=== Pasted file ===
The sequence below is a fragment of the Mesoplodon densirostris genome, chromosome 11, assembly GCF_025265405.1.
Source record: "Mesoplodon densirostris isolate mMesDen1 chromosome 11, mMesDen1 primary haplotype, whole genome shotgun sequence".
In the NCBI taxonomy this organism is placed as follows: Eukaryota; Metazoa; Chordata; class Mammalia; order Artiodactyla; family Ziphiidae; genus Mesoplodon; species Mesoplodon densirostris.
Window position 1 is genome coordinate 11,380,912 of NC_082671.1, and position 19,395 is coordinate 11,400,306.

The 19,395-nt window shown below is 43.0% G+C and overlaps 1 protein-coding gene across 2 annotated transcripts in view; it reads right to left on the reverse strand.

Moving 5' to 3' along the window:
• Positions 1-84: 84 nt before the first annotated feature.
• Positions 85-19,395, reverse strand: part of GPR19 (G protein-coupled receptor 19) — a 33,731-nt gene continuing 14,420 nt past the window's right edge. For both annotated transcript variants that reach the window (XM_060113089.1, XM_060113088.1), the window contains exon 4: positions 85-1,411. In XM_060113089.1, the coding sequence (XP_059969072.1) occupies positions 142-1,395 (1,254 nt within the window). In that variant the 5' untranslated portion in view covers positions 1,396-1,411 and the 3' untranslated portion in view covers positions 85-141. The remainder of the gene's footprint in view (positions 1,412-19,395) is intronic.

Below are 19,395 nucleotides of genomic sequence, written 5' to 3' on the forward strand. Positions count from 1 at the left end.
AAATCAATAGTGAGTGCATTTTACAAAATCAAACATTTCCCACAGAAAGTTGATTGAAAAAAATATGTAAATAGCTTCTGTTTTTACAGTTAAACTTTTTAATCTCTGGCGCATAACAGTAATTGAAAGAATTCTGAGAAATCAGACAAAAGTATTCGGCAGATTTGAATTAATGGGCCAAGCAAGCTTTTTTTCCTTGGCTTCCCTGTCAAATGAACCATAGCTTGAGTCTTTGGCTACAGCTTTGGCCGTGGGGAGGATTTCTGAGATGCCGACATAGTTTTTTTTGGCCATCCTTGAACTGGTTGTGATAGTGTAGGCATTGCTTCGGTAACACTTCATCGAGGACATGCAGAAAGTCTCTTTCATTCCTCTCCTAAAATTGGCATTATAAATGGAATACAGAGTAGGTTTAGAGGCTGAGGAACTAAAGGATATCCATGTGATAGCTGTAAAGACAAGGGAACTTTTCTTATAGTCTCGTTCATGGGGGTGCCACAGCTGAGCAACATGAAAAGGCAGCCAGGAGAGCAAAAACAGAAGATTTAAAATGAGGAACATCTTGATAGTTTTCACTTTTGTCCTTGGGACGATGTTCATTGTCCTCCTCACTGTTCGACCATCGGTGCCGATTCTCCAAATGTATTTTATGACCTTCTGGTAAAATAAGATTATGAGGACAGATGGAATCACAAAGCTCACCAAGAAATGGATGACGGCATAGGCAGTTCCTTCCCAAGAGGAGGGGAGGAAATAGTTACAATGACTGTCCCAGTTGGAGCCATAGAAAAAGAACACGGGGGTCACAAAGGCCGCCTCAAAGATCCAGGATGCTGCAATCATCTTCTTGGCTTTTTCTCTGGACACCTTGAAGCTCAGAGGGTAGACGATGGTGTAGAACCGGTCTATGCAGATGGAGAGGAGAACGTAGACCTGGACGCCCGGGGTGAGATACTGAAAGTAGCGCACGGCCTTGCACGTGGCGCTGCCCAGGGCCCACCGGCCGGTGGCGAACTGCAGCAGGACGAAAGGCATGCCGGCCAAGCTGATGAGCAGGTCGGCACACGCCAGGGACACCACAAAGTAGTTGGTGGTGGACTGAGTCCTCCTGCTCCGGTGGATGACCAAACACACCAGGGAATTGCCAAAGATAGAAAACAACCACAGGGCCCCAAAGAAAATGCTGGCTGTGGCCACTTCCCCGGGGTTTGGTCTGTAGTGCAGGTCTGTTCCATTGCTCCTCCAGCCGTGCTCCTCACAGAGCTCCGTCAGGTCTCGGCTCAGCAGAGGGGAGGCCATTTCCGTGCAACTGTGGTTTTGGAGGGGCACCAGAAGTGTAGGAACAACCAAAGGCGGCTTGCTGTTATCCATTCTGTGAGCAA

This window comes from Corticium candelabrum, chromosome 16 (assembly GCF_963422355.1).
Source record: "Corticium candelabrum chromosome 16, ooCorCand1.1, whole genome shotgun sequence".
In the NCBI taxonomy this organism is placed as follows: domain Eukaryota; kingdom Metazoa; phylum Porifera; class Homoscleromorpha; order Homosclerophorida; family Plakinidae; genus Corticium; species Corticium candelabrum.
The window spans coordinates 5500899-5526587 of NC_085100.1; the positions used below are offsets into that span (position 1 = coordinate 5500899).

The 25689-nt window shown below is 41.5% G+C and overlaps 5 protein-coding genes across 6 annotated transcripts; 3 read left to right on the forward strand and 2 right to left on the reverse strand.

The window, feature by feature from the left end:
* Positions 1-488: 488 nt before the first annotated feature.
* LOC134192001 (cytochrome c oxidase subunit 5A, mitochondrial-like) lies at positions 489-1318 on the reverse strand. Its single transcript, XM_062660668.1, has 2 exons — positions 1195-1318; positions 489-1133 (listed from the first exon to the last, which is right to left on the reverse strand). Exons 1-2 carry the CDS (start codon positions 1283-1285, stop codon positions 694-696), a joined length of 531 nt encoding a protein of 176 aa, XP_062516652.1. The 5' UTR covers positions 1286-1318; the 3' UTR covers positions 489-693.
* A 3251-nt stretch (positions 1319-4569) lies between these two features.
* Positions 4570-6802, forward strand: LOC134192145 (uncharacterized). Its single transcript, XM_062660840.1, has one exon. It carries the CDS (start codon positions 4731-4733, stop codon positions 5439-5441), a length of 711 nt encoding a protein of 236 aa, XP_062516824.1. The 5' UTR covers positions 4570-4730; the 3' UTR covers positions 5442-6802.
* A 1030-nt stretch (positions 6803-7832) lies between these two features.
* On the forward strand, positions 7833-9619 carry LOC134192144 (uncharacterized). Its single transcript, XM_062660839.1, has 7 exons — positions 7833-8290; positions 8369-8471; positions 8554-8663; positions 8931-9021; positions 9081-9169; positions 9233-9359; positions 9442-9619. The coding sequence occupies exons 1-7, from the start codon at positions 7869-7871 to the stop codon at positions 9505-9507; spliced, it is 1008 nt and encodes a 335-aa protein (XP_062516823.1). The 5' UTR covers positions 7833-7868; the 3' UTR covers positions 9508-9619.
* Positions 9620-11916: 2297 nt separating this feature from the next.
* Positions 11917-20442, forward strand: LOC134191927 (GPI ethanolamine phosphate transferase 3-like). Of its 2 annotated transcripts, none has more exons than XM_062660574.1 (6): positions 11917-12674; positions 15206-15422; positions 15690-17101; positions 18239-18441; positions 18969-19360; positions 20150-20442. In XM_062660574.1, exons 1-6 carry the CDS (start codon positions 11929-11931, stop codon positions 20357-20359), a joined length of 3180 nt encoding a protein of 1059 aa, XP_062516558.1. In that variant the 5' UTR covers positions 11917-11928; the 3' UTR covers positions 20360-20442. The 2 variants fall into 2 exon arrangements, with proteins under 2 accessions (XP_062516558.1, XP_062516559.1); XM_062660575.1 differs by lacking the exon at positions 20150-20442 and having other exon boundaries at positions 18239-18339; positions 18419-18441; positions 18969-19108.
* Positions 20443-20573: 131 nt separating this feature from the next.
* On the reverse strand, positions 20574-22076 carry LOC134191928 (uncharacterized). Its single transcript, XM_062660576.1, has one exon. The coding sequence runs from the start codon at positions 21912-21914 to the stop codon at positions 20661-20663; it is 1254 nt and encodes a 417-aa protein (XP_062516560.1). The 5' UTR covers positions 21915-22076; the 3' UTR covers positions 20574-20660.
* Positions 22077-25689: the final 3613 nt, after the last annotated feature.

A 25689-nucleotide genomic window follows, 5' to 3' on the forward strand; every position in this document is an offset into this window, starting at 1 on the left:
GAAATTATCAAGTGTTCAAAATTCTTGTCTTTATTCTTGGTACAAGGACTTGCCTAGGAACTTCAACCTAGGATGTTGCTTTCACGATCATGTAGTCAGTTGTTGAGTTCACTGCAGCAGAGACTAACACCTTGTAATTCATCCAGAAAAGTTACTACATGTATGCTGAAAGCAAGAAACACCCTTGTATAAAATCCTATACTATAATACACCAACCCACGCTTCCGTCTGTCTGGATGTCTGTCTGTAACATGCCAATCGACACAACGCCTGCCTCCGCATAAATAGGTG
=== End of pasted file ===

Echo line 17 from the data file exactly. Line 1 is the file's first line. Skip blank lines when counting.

* Positions 1-488: 488 nt before the first annotated feature.